The ‘tartan tax’ – who is misleading who?


So, the so called tartan tax is either no more – or has lapsed.  Scots voted for it in 1997 but, if the media are to be believed, then the dastardly SNP have thwarted the democratic will of the Scots and binned the power.

John Swinney, we are told, is under pressure as Labour once again accuse an SNP Minister of misleading parliament.  Tom Gordon over at The Herald suggests that the furore may end Swinney’s political career. (1)

Everywhere you turn the talk is of an SNP government under pressure, under fire or selling out – and all for a paltry £50,000. 

But, sadly, we now live in a Scotland that demands every political article and broadcast be thoroughly checked over before being swallowed.  Lib Dem Secretary of State Michael Moore has made some potentially damaging claims and if we are to digest an unpalatable truth then let us be sure it contains no artificial additives and is not ‘virtually fact free’.

The background
The backdrop to this story was Wednesday’s budget.  There is no doubt that John Swinney delivered a clever and measured budget statement to the chamber.  The headline items of a pay freeze for those earning more than £21,000, protection for vital services like free personal care and a generous offer to councils in order to maintain the council tax freeze put the opposition on the back foot.

For months the Labour, Tory and Lib Dem parties had been poised like greyhounds in their traps waiting for the ‘budget hare’ to appear.  Media commentators, reporters and journalists salivated alongside their barking political counterparts in readiness for the expected savaging.

Swinney’s performance nonplussed them.  Labour’s Andy Kerr was reduced to accusing the SNP of announcing an ‘election budget’, a claim that was more a statement of the obvious than a damaging attack.  That Labour refuse to put forward an alternative budget of their own merely compounded the vacuity of Kerr’s words.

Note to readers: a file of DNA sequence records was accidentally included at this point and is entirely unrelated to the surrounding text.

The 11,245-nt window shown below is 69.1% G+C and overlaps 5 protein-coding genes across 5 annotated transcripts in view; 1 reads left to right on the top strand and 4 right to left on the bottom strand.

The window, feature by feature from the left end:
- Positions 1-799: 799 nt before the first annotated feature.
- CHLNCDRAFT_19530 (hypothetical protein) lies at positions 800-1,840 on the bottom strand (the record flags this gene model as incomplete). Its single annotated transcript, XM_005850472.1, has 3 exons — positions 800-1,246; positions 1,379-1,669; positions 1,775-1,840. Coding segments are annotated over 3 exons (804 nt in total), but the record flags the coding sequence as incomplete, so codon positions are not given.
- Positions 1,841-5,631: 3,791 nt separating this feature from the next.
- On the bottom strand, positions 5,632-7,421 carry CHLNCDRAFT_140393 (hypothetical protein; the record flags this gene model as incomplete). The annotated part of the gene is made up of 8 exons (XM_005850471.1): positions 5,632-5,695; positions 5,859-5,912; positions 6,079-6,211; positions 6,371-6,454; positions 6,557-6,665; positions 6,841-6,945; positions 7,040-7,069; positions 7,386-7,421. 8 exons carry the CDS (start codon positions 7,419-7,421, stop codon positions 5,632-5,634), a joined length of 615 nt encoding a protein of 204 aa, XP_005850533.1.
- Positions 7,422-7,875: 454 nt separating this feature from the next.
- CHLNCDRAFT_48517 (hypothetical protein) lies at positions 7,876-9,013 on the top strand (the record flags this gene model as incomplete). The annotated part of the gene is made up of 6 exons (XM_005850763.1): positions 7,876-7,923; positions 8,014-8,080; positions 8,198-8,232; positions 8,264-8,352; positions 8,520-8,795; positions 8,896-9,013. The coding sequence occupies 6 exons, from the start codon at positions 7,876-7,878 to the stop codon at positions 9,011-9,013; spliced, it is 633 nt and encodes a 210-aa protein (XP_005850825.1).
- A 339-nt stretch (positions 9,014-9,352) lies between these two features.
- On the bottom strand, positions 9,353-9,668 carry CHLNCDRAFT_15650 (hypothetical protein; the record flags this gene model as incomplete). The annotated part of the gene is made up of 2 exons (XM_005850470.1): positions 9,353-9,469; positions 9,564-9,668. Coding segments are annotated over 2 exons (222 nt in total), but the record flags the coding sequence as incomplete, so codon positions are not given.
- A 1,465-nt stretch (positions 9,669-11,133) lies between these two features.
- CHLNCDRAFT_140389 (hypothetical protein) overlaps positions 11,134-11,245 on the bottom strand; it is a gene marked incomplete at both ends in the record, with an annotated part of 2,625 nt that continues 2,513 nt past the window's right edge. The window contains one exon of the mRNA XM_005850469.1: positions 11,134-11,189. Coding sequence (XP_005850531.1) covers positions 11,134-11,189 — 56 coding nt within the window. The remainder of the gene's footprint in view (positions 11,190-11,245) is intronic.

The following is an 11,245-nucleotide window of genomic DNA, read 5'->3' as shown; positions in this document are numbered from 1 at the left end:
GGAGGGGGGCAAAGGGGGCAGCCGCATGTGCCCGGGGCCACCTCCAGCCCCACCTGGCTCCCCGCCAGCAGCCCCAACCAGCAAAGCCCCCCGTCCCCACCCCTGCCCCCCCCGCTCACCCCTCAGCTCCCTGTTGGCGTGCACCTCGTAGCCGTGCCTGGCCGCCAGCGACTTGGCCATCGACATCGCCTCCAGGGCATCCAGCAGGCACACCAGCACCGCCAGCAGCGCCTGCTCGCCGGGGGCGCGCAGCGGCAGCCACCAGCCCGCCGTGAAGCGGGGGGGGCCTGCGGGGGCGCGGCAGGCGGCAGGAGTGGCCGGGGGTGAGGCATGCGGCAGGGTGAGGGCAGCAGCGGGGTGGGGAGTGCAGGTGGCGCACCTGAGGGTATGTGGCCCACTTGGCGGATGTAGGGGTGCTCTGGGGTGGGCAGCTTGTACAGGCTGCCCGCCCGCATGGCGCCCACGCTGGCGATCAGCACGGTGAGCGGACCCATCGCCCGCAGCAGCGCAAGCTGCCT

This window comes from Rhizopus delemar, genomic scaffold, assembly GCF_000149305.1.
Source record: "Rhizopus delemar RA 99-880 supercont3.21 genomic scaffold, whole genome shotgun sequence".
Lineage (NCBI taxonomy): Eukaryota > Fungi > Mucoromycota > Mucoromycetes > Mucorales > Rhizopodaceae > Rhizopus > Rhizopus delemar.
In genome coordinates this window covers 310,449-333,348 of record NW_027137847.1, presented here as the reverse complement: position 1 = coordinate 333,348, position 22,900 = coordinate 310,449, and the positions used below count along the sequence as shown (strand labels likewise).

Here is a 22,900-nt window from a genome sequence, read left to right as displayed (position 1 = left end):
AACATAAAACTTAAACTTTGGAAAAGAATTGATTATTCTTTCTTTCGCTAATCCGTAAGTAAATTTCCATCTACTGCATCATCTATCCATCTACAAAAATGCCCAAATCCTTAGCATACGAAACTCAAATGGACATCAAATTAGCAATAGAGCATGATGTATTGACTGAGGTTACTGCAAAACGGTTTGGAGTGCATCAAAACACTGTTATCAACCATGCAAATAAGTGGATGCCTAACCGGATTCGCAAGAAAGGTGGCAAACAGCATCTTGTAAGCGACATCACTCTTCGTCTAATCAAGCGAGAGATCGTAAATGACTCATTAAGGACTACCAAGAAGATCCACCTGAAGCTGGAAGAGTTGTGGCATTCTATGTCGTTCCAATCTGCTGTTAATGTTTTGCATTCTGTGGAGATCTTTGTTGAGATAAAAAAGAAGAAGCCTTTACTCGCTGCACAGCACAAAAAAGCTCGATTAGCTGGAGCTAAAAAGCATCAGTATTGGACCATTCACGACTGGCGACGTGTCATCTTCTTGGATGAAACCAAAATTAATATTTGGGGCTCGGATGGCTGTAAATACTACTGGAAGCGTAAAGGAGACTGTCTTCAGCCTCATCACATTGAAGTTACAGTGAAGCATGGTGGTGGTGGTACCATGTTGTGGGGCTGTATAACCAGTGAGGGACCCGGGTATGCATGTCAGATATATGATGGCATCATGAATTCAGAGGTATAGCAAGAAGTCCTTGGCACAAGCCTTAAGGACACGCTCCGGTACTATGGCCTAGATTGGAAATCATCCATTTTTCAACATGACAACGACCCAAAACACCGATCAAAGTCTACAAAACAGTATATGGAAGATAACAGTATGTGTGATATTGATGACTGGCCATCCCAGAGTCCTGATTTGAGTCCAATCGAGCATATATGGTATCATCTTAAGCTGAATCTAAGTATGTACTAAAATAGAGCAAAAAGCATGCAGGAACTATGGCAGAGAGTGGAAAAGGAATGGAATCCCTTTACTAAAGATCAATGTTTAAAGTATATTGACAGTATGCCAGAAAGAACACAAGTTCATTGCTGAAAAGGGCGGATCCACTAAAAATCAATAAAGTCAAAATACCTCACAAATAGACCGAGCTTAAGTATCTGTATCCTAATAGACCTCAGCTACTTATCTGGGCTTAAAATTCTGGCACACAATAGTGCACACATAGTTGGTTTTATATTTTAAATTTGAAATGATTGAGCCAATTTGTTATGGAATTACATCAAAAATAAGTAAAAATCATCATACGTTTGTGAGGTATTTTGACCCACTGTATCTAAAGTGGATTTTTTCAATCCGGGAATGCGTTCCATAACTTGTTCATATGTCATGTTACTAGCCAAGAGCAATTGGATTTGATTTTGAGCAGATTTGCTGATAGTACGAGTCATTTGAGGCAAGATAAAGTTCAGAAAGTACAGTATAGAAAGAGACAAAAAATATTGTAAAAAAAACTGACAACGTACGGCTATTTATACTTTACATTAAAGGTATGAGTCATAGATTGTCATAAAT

Kerr’s boss, Iain Gray, carried on with the bizarre habit he appears to have acquired of endorsing two completely different policies at the same time – Mr Gray supports public sector pay restraint but appeared on budget day beside a Scottish Labour banner outside Holyrood at a small demo………. against pay restraint.

So, this was the backdrop against which we were informed, with miraculous timing, that the SNP had caused the Scottish parliament to lose the ability to tax her citizens more than the rest of the UK, or less if one is being entirely fair.  The ‘tartan tax’ had been allowed to lapse in 2007 claimed Lib Dem Michael Moore.

Calman and democracy
A power that has never been used and will soon be rendered obsolete by Calman proposals has been elevated to the top of Scotland’s political news agenda.  Overnight the mantra from Unionists that constitutional matters are a distraction from the ‘real’ issues of jobs, public services and cuts has been ditched.  It’s not the economy stupid, it’s the constitution stupid.

Two former Labour First Ministers and assorted Labour, Lib Dem and Tory MSPs are now apparently consumed by constitutional matters and have clearly forgotten the words of former Secretary of State Jim Murphy who said:

“It would be ludicrous timing, in the midst of a global recession, to get involved in a debate about powers for politicians when we are trying to work out how we can get people back into work and save businesses.”

Sadly it isn’t the mature debate over full fiscal autonomy that has grabbed their attention; it is the apparent loss of the ‘tartan tax’.  This, say Unionists and media commentators, is an example of the views of the people being ignored.